Two trains from North and South Korea crossed the heavily armed border today, restoring for the first time an artery severed in the 1950-1953 fratricidal war and fanning dreams of unification.
The trains carried 100 South Koreans and 50 North Koreans.
It took the two Koreas 56 years to send the trains -- one starting in the South and one in the North -- across the Cold War's last frontier for the runs of about 25 km (15 miles).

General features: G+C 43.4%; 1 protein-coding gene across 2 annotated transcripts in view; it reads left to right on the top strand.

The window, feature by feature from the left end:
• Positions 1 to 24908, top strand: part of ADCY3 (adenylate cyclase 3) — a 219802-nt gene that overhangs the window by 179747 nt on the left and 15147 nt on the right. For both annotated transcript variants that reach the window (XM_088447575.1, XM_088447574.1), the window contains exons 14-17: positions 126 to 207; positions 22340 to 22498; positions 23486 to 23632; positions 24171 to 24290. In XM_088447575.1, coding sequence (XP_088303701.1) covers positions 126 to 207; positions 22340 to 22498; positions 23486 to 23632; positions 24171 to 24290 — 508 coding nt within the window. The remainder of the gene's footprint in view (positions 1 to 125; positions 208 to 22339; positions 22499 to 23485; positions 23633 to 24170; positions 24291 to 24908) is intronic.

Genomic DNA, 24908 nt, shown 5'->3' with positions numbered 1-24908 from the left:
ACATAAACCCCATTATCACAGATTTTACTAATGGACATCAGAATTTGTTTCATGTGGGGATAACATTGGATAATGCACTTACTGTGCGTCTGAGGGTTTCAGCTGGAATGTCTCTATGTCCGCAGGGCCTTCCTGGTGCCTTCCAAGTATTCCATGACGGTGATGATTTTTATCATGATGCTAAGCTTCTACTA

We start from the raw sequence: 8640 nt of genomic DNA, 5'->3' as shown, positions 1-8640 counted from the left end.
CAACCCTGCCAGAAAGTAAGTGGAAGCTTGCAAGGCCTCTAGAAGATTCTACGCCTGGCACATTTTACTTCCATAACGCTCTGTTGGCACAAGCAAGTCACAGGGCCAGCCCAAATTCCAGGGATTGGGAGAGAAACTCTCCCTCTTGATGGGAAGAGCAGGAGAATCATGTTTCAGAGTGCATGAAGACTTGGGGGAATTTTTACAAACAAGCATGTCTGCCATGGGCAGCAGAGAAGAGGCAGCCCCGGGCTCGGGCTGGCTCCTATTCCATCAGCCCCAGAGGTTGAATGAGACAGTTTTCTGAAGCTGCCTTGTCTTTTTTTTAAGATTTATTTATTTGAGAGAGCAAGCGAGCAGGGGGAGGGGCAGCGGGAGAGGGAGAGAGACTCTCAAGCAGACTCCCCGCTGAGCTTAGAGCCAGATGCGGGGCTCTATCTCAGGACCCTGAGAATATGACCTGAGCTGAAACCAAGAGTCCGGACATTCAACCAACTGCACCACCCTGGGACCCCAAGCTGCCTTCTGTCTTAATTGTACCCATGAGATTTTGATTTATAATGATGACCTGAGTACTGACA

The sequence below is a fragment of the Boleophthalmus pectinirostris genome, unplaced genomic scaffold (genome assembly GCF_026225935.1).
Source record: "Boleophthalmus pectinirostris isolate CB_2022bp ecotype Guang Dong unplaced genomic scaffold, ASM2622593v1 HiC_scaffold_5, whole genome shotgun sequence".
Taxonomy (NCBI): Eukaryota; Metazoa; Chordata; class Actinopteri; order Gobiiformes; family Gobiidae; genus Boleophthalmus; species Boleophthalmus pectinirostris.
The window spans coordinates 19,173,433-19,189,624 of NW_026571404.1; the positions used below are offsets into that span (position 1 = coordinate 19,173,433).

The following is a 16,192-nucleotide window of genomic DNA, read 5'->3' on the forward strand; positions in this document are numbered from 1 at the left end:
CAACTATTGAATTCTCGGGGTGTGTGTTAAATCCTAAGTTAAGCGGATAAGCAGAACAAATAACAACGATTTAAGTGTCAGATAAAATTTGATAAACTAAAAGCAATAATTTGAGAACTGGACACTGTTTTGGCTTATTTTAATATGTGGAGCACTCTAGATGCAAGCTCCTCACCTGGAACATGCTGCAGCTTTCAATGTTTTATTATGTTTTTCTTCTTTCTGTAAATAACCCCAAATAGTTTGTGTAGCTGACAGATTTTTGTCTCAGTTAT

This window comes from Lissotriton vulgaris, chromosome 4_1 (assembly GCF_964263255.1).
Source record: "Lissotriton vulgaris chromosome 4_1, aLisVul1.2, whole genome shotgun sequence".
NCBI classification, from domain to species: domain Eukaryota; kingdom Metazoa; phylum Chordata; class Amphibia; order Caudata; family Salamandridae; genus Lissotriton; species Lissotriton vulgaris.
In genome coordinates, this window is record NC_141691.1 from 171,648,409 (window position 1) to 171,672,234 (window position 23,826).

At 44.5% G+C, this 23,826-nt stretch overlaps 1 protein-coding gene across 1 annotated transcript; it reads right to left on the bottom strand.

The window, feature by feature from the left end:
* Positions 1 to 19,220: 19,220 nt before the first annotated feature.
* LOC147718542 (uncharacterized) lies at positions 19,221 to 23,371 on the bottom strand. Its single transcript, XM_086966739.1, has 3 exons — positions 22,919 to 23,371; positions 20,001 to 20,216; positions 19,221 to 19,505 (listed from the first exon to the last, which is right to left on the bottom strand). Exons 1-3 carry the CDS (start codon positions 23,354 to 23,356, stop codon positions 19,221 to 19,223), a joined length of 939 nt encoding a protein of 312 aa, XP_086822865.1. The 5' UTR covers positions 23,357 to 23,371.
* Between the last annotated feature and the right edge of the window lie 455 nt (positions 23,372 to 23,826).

The two Koreas, still technically still at war because their conflict ended only in a truce, have lived with a razor wire and land-mine strewn border dividing the peninsula for decades and over a million troops are stationed near the countries' demilitarized buffer zone.
To entice the North to allow the crossing, South Korea has offered some $80 million in aid for its light industries.